Commentary: Mideast lessons from Northern IrelandCarlo Strenger
July 9, 2007
TEL AVIV -- Two dogmas have ruled Israeli policies for decades: "Always deal with only one Arab nation; avoid meeting together with all of them," and, "Never allow for a permanent international peace conference, because it might push us into corners from which we cannot escape." The result has been a "wait-and-see" strategy that assumes time is on our side.
But "wait-and-see" is no longer an option. Every year that goes by strengthens Islamic fundamentalists, as we have painfully seen with Hamas' 2006 election victory. Israel has never had less to lose and more to gain from experimenting with a fresh approach. And the fear of giving up some square kilometers of land is disproportionate to the danger of being faced with radical regimes, armed with rockets that can reach any Israeli city.
Our situation is well reflected in a story that Lord John Alderdice, originally from Belfast, told me in the context of his serving on a panel on terrorism in Sicily. Alderdice, a psychiatrist by training, received his peerage in honor of his crucial contribution to peacemaking in Northern Ireland, well before the 1998 Good Friday Agreement, while he was still leader of the Alliance Party, and before becoming the first speaker of the Northern Ireland Assembly.
When he was a child, he remarked, he wondered how his community - the Protestants - could possibly protect themselves against Catholics. Then, his father had told him: "Imagine that our house is locked, and that you can't get out, and that there is a cage with a lion in it. In two weeks this cage will be opened, and there's nothing you can do about that. Don't you think it's a good idea to start talking to the lion?"
Of course, this advice is frightening; can you ever know for sure that the lion is not going to eat you? The one thing you know for certain is that it is there, and that it will eventually leave its cage. It was this insight that guided Alderdice through the arduous process of ultimately successful peacemaking, and he is currently applying this lesson in various parts of the world. In his view, therefore, Israel must start seeing Arabs as partners.
For this, two creative breakthroughs are needed: the first is to see moderate Arab states as true partners with a common interest in resolving the Israeli-Palestinian dispute. In other words, to break with decades-old Israeli doctrine that we should never meet the Arab world in its entirety. This policy is based on the denial of historical reality: the Arab world, as a whole, needs to accept Israel's presence in the Middle East.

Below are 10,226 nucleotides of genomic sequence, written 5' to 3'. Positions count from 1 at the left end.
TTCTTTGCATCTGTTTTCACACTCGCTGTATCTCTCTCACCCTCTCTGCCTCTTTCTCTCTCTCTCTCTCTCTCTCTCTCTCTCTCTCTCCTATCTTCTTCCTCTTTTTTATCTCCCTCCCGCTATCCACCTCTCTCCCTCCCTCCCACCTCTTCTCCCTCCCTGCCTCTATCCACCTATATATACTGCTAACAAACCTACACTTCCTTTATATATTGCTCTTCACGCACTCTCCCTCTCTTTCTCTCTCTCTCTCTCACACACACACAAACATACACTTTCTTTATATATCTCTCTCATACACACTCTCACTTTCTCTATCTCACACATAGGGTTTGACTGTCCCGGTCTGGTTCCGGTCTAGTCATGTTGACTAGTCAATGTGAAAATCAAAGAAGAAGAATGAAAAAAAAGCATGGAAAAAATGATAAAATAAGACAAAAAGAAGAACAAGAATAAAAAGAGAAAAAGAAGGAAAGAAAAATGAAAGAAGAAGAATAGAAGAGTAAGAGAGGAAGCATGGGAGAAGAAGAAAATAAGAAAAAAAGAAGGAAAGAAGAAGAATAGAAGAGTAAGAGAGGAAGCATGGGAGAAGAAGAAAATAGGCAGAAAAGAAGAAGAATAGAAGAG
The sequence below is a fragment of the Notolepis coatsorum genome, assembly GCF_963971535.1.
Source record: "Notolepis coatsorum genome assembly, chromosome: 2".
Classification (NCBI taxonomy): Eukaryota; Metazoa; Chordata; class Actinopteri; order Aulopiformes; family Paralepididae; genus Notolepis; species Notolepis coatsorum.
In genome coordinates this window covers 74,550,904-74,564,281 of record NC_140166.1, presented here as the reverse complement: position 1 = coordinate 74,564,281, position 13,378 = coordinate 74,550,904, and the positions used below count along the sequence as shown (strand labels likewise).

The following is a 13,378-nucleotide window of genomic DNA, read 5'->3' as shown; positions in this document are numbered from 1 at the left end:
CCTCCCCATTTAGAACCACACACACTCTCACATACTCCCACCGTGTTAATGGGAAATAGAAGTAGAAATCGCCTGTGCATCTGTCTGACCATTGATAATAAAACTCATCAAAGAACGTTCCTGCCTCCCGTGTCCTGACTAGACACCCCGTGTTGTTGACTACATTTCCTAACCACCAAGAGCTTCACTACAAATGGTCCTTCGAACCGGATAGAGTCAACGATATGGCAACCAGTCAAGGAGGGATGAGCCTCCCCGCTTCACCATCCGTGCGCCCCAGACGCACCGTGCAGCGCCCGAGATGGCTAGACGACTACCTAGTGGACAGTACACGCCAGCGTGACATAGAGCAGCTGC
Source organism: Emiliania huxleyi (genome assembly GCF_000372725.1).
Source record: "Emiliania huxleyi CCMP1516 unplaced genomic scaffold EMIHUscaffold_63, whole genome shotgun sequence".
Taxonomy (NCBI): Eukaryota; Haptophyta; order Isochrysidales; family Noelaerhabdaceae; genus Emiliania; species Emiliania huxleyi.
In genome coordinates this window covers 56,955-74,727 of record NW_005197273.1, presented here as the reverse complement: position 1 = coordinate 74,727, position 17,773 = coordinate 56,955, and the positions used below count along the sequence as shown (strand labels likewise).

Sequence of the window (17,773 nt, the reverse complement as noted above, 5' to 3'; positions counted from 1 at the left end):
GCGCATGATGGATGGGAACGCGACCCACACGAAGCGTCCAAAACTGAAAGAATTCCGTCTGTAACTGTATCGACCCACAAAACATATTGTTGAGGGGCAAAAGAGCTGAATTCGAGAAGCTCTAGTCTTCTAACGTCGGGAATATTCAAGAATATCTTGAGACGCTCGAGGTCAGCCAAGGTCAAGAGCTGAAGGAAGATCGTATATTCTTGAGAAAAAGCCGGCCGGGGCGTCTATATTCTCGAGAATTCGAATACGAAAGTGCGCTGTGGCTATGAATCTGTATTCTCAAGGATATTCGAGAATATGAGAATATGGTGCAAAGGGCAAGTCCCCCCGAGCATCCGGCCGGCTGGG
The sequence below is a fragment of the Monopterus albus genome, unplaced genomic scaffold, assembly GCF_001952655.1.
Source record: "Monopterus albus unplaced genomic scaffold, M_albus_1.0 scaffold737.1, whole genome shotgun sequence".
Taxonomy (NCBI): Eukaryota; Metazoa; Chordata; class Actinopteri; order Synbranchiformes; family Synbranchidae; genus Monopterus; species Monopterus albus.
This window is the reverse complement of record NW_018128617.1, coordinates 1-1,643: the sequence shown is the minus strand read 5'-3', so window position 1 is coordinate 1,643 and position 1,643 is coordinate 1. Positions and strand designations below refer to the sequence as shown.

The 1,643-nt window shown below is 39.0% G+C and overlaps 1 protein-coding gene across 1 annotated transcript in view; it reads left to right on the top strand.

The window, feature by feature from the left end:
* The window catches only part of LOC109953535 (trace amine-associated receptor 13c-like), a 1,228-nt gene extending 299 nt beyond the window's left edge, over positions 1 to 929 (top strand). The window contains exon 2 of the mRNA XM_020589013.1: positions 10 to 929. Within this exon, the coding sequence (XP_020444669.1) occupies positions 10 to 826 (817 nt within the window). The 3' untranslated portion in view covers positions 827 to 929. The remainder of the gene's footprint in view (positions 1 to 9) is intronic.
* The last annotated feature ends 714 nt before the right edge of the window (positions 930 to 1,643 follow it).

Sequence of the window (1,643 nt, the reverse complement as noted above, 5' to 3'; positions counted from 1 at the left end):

The Arabs should help us? Yes. Social psychology has shown time and again that the best way to create solidarity between feuding parties is to have them work on a common problem. The Israeli-Palestinian conflict is not just our problem: It is one concerning the entire Arab world, because it fuels Islamic fundamentalism, and destabilizes the region. No Palestinian leader can opt for compromise without looking for the legitimacy bestowed by all Arabs.
The second breakthrough we need is to rethink Israel's phobia of participating in permanent conferences that allow a process to evolve. This would have to be exactly the opposite of the 2000 Camp David summit situation, which was completely identified with former US president Bill Clinton, who was in the last phase of his term in office. The frantic pressure of having to strike a deal before he left the White House, with no one in sight who would shepherd the process to its conclusion, was a recipe for failure.
Instead we need to apply the model of the Northern Ireland process. In Alderdice's view, the major factor that made success there possible was the participation of the British and Irish governments, as well as the support and involvement of the American administration. All pledged to be present for as long as it took to reach an agreement.
Psychologically, it makes a huge difference to know that external support is there to stay. The idea of nominating former British prime minister Tony Blair as the Quartet's special envoy to the Middle East is a step in the right direction. Blair no longer depends on the political fortunes of any government or administration. He can be there to stay - never mind who governs the United States, Russia, or who is at the helm of the European Union.
Israel should, thus, push for the establishment of a semi-permanent peace conference involving moderate Arab countries and representatives of the Quartet. Blair's role should, by no means, be limited to Palestinian nation-building alone. Instead, he should become the symbol and guarantor that, this time, the West is committed to staying the course, until there is the proverbial white smoke, even though this will take years.
Carlo Strenger is a Professor in Tel Aviv University's Psychology Department, and a member of the Permanent Monitoring Panel on Terrorism of the World Federation of Scientists. This commentary was first published in Ha'aretz, and is distributed by the Common Ground News Service (CGNews). Acknowledgement to CGNews.